Free fishing days June 6-7

Colorado residents and visitors will have the opportunity to fish without a license on June 6-7 as part of “Colorado’s Free Fishing Days.”
The free fishing days are set aside each year for the first full weekend in June as part of ongoing efforts by the Colorado Division of Wildlife (DOW) to introduce people to the sport of fishing.
“We want people to take advantage of this opportunity and get out there with their friends and family and give fishing a try,” said Aaron Flohrs, a DOW District Wildlife Manager from Colorado Springs.
During the free fishing days, Colorado waives the requirement to have a fishing license. However, all other regulations including how many fish you can keep, areas where there are bait restrictions and the requirement to have a Habitat Stamp to enter a State Wildlife Area remain in effect.
Throughout the rest of the year, anglers between the ages of 16 and 64 need to purchase a license before casting a fishing line.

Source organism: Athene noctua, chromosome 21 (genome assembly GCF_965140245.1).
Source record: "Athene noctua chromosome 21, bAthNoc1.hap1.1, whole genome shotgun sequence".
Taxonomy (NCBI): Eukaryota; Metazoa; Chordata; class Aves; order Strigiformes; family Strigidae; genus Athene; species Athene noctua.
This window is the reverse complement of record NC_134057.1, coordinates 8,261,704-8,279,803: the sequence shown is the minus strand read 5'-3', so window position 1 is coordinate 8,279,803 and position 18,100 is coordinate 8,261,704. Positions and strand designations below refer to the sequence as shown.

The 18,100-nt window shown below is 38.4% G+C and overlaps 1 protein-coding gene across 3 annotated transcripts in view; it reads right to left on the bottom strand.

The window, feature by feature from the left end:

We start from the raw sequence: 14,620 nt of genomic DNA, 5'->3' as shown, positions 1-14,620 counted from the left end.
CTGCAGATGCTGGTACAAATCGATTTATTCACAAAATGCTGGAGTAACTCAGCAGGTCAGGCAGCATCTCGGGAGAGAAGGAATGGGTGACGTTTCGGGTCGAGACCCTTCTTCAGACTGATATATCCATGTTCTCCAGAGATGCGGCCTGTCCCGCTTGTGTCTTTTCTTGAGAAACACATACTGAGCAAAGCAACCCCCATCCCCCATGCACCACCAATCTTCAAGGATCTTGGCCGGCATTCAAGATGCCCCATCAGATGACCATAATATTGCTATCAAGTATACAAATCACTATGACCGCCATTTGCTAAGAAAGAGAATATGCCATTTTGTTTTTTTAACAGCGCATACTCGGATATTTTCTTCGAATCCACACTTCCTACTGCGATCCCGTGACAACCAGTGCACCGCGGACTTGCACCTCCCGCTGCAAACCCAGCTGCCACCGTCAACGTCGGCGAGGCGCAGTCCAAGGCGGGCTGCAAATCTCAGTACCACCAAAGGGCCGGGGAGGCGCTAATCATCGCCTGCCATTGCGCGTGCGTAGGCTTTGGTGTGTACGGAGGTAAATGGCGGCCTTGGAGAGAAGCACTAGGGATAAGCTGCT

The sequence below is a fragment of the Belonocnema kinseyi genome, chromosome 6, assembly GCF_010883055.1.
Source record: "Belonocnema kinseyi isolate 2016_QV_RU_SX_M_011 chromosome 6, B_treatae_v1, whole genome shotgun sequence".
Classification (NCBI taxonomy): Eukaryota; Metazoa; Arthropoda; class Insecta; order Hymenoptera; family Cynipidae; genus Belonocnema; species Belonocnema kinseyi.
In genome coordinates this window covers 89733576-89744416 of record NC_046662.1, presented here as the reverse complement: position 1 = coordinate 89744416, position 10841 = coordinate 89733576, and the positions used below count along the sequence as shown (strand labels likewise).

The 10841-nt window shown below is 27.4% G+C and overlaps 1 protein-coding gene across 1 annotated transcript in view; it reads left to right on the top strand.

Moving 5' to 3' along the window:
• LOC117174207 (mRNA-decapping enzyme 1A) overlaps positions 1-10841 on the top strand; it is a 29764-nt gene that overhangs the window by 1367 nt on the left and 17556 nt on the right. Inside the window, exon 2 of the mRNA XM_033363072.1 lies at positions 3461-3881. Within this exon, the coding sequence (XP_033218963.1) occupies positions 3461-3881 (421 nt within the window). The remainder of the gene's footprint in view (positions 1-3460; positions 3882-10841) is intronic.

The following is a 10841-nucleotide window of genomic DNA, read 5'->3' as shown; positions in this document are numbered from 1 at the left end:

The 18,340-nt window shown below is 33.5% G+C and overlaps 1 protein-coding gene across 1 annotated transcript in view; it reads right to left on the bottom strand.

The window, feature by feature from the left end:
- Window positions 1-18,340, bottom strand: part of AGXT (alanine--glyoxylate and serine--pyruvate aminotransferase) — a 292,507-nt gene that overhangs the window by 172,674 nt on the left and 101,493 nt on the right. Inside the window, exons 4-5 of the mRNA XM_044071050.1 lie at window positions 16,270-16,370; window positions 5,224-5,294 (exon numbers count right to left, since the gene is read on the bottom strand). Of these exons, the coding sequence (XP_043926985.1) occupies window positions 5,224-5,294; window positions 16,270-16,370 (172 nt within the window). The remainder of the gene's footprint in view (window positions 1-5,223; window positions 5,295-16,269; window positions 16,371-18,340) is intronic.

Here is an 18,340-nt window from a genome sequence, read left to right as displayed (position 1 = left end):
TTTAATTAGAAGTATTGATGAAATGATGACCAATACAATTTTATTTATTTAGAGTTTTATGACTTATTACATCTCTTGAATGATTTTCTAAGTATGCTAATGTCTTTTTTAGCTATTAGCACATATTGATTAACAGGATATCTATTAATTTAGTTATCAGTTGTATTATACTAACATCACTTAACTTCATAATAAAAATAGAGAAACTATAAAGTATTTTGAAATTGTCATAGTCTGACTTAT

An annual resident fishing license costs $31, and an annual non-resident license costs $61. One-day or five-day fishing licenses are also available.
Fishing licenses can be purchased at DOW offices, or from licensed agents at many sporting goods or supermarket locations. The can also be purchased over the phone at 1 (800) 244-5613, or online at
Colorado has more than 2,000 lakes, ponds, and reservoirs that hold a variety of fish including trout, bass, walleye, catfish, and many other species. There are also more than 10,000 miles of streams and rivers in Colorado, many of which rate as good-to-excellent for trout.
Each year, the DOW stocks more than three million catchable-sized trout; in addition to 14 million trout fingerlings. The DOW stocks warm-water lakes with more than 80 million fry and fingerlings annually.
For more information on state fishing regulations, the 2009 Colorado Fishing Brochure is available online at
The DOW’s weekly Colorado fishing report lists where people can take advantage of the free fishing days. The report contains information about recently stocked waters, weekly hotspots, and techniques that have proven successful for the state’s most productive lakes, reservoirs, streams, and ponds.